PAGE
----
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OG PS #171 - Easy Sequence Question!

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OG PS #171 - Easy Sequence Question!

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Hello all,

I've never posted before, but I have a simple question about OG PS question #171. Question is:

"What is the difference between the sixth and the fifth terms of the sequence 2, 4, 7.... whose nth term is n+2^n-1."

According to the answer, you simply plug 6 and 5 into the term formula, but my question is why did they list seemingly random numbers first... I had assumed that those were the 1st, 2nd, and 3rd terms, I tried to plug them in as recursive numbers.

If someone could explain that would be fantastic Smile

Thanks guys! Happy studying and/or happy tutoring!

Kali

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kalifalk wrote:
Hello all,

I've never posted before, but I have a simple question about OG PS question #171. Question is:

"What is the difference between the sixth and the fifth terms of the sequence 2, 4, 7.... whose nth term is n+2^n-1."

According to the answer, you simply plug 6 and 5 into the term formula, but my question is why did they list seemingly random numbers first... I had assumed that those were the 1st, 2nd, and 3rd terms, I tried to plug them in as recursive numbers.

If someone could explain that would be fantastic Smile

Thanks guys! Happy studying and/or happy tutoring!

Kali
numbers are not random. plug in them to the formula n+2^n-1

so, ur 1st term will be equal to 1+2^1-1=1+1=2 (as it is mentioned in ur sequence)
ur 2nd term is 2+2^2-12+2=4
ur 3d term is 3+2^3-1=3+4=7

the same sequence (2, 4, 7....) is listed in the q.stem

hope it helps

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Thanks Buddy

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kalifalk wrote:
Hello all,

I've never posted before, but I have a simple question about OG PS question #171. Question is:

"What is the difference between the sixth and the fifth terms of the sequence 2, 4, 7.... whose nth term is n+2^n-1."

According to the answer, you simply plug 6 and 5 into the term formula, but my question is why did they list seemingly random numbers first... I had assumed that those were the 1st, 2nd, and 3rd terms, I tried to plug them in as recursive numbers.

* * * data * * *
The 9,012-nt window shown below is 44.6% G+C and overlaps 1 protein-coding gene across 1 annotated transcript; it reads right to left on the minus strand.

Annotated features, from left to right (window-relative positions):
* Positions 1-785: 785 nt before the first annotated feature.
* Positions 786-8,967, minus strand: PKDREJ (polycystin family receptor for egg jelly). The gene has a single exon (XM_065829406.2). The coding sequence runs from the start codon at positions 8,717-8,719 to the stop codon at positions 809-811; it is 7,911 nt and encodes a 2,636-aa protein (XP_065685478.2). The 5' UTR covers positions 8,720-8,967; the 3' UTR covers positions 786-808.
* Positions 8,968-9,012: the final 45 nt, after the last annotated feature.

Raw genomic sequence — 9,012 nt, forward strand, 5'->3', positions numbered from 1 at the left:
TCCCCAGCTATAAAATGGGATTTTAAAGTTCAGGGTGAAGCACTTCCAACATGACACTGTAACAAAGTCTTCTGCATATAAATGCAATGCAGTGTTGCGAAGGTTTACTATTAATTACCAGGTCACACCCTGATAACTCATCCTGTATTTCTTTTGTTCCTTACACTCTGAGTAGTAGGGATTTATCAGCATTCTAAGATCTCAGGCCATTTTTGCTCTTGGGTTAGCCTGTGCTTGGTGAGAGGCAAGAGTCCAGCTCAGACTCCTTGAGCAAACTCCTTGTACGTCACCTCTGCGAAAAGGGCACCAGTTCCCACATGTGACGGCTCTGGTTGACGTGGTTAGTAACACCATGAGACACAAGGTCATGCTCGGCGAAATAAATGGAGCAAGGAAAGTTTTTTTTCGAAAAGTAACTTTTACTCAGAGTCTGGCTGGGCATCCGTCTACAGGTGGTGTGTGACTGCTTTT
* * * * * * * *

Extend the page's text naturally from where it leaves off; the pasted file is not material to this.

If someone could explain that would be fantastic Smile

Thanks guys! Happy studying and/or happy tutoring!

Kali
The first term in the sequnce is n=0. So for the 5th term, n=4 and 6th term , n=5.
Thus your answer comes to (4+2)^(4-1) which 6^3 and the 6th term should be (5+2)^(5-1) which is 7^4.

Here, as you notice value of n is 1 less than the term of the sequnce (Eg: Sixth term is n=5). I feel this is the trick that they are testing.

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kalifalk wrote:
Hello all,

I've never posted before, but I have a simple question about OG PS question #171. Question is:

"What is the difference between the sixth and the fifth terms of the sequence 2, 4, 7.... whose nth term is n+2^n-1."

According to the answer, you simply plug 6 and 5 into the term formula, but my question is why did they list seemingly random numbers first... I had assumed that those were the 1st, 2nd, and 3rd terms, I tried to plug them in as recursive numbers.

If someone could explain that would be fantastic Smile

Thanks guys! Happy studying and/or happy tutoring!

Kali
What is the difference between the sixth and the fifth terms of the sequence 2, 4, 7, ... whose nth term is n + 2^(n - 1)?

(A) 2
(B) 3
(C) 6
(D) 16
(E) 17

Solution:

To find the sixth term, let's first substitute 6 for n.

6 + 2^(6-1)

6 + 2^5

6 + 32 = 38

To find the fifth term, we substitute 5 for n.

5 + 2^(5-1)

5 + 2^4

5 + 16 = 21

The difference between the 6th and 5th terms of the sequence is 38 - 21 = 17.

Answer: E

_________________
Jeffrey Miller Head of GMAT Instruction

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Hi All,

We're told that a sequence 2, 4, 7... is defined by the following: the Nth term is N + 2^(N - 1). We're asked for the the difference between the sixth and the fifth terms of the sequence.

While sequence questions can sometimes look complex, they generally involve basic Arithmetic rules, so it can often help to figure out the first few terms of the sequence (so you understand how the sequence "works").

Here, the Nth term in the sequence can be determined with... N + 2^(N - 1)

1st term --> N = 1..... 1 + 2^(0) = 1+1 = 2
2nd term --> N = 2..... 2 + 2^(1) = 2+2 = 4
3rd term --> N = 3..... 3 + 2^(2) = 3+4 = 7
Etc.

We're asked for the difference between the 6th and 5th terms...
5th term --> N = 5..... 5 + 2^(4) = 5+16 = 21
6th term --> N = 6..... 6 + 2^(5) = 6+32 = 38
38 - 21 = 17

Final Answer: E

GMAT assassins aren't born, they're made,
Rich

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Contact Rich at Rich.C@empowergmat.com

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